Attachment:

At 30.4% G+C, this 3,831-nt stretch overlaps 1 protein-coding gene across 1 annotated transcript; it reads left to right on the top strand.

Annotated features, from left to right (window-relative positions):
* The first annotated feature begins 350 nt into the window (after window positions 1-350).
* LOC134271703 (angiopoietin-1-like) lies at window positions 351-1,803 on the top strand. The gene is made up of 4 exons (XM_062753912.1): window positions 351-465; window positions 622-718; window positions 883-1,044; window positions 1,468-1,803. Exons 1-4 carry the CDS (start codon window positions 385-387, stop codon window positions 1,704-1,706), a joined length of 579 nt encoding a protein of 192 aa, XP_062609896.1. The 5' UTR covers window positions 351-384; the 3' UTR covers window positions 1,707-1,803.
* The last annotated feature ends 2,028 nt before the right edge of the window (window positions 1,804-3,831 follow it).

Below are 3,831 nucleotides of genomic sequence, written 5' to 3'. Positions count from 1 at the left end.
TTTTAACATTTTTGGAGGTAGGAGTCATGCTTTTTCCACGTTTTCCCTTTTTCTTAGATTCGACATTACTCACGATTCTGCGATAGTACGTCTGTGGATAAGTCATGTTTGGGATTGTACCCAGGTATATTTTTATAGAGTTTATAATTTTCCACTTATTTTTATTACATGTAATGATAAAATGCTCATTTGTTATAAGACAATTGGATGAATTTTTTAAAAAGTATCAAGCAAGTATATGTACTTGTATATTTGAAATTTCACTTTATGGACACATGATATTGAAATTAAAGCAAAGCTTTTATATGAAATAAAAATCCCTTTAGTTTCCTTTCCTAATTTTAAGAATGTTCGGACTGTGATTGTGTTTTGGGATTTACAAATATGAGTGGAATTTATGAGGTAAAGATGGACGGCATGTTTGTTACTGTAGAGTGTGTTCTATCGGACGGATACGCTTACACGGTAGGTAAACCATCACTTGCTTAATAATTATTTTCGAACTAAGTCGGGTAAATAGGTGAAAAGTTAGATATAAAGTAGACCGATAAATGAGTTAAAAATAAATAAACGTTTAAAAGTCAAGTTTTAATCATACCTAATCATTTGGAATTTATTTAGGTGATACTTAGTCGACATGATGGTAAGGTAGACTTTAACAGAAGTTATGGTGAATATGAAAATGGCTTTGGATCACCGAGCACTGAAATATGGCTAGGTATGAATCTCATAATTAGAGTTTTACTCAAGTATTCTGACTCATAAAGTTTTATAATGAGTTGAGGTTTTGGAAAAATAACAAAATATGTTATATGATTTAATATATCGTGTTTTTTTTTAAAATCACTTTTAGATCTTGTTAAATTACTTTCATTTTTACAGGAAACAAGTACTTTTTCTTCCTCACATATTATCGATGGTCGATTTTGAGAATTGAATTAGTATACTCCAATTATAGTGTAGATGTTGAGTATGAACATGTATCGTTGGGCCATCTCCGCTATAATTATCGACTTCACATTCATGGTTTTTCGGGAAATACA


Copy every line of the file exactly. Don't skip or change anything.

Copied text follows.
At 30.4% G+C, this 3,831-nt stretch overlaps 1 protein-coding gene across 1 annotated transcript; it reads left to right on the top strand.

Annotated features, from left to right (window-relative positions):
* The first annotated feature begins 350 nt into the window (after window positions 1-350).
* LOC134271703 (angiopoietin-1-like) lies at window positions 351-1,803 on the top strand. The gene is made up of 4 exons (XM_062753912.1): window positions 351-465; window positions 622-718; window positions 883-1,044; window positions 1,468-1,803. Exons 1-4 carry the CDS (start codon window positions 385-387, stop codon window positions 1,704-1,706), a joined length of 579 nt encoding a protein of 192 aa, XP_062609896.1. The 5' UTR covers window positions 351-384; the 3' UTR covers window positions 1,707-1,803.
* The last annotated feature ends 2,028 nt before the right edge of the window (window positions 1,804-3,831 follow it).

Below are 3,831 nucleotides of genomic sequence, written 5' to 3'. Positions count from 1 at the left end.
TTTTAACATTTTTGGAGGTAGGAGTCATGCTTTTTCCACGTTTTCCCTTTTTCTTAGATTCGACATTACTCACGATTCTGCGATAGTACGTCTGTGGATAAGTCATGTTTGGGATTGTACCCAGGTATATTTTTATAGAGTTTATAATTTTCCACTTATTTTTATTACATGTAATGATAAAATGCTCATTTGTTATAAGACAATTGGATGAATTTTTTAAAAAGTATCAAGCAAGTATATGTACTTGTATATTTGAAATTTCACTTTATGGACACATGATATTGAAATTAAAGCAAAGCTTTTATATGAAATAAAAATCCCTTTAGTTTCCTTTCCTAATTTTAAGAATGTTCGGACTGTGATTGTGTTTTGGGATTTACAAATATGAGTGGAATTTATGAGGTAAAGATGGACGGCATGTTTGTTACTGTAGAGTGTGTTCTATCGGACGGATACGCTTACACGGTAGGTAAACCATCACTTGCTTAATAATTATTTTCGAACTAAGTCGGGTAAATAGGTGAAAAGTTAGATATAAAGTAGACCGATAAATGAGTTAAAAATAAATAAACGTTTAAAAGTCAAGTTTTAATCATACCTAATCATTTGGAATTTATTTAGGTGATACTTAGTCGACATGATGGTAAGGTAGACTTTAACAGAAGTTATGGTGAATATGAAAATGGCTTTGGATCACCGAGCACTGAAATATGGCTAGGTATGAATCTCATAATTAGAGTTTTACTCAAGTATTCTGACTCATAAAGTTTTATAATGAGTTGAGGTTTTGGAAAAATAACAAAATATGTTATATGATTTAATATATCGTGTTTTTTTTTAAAATCACTTTTAGATCTTGTTAAATTACTTTCATTTTTACAGGAAACAAGTACTTTTTCTTCCTCACATATTATCGATGGTCGATTTTGAGAATTGAATTAGTATACTCCAATTATAGTGTAGATGTTGAGTATGAACATGTATCGTTGGGCCATCTCCGCTATAATTATCGACTTCACATTCATGGTTTTTCGGGAAATACA